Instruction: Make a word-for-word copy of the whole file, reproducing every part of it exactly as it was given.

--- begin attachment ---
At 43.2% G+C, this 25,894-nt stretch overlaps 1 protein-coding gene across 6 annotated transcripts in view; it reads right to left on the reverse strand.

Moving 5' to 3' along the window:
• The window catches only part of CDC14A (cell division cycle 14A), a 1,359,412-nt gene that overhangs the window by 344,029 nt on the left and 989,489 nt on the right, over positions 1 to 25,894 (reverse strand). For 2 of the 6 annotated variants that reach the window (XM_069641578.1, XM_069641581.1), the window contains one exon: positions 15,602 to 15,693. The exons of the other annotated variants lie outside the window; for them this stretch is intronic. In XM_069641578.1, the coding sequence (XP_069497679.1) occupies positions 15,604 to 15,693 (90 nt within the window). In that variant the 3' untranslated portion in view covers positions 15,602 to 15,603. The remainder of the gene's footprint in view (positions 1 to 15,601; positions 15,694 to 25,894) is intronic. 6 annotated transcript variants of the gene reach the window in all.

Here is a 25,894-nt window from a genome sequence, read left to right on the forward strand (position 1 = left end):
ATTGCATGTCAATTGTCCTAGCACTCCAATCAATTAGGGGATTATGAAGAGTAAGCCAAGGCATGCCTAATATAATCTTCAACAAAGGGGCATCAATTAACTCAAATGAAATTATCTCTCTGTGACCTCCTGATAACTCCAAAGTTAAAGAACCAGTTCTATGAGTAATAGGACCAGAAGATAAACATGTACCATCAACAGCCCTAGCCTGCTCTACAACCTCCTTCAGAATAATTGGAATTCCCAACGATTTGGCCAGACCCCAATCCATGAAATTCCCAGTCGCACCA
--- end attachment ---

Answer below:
At 43.2% G+C, this 25,894-nt stretch overlaps 1 protein-coding gene across 6 annotated transcripts in view; it reads right to left on the reverse strand.

Moving 5' to 3' along the window:
• The window catches only part of CDC14A (cell division cycle 14A), a 1,359,412-nt gene that overhangs the window by 344,029 nt on the left and 989,489 nt on the right, over positions 1 to 25,894 (reverse strand). For 2 of the 6 annotated variants that reach the window (XM_069641578.1, XM_069641581.1), the window contains one exon: positions 15,602 to 15,693. The exons of the other annotated variants lie outside the window; for them this stretch is intronic. In XM_069641578.1, the coding sequence (XP_069497679.1) occupies positions 15,604 to 15,693 (90 nt within the window). In that variant the 3' untranslated portion in view covers positions 15,602 to 15,603. The remainder of the gene's footprint in view (positions 1 to 15,601; positions 15,694 to 25,894) is intronic. 6 annotated transcript variants of the gene reach the window in all.

Here is a 25,894-nt window from a genome sequence, read left to right on the forward strand (position 1 = left end):
ATTGCATGTCAATTGTCCTAGCACTCCAATCAATTAGGGGATTATGAAGAGTAAGCCAAGGCATGCCTAATATAATCTTCAACAAAGGGGCATCAATTAACTCAAATGAAATTATCTCTCTGTGACCTCCTGATAACTCCAAAGTTAAAGAACCAGTTCTATGAGTAATAGGACCAGAAGATAAACATGTACCATCAACAGCCCTAGCCTGCTCTACAACCTCCTTCAGAATAATTGGAATTCCCAACGATTTGGCCAGACCCCAATCCATGAAATTCCCAGTCGCACCA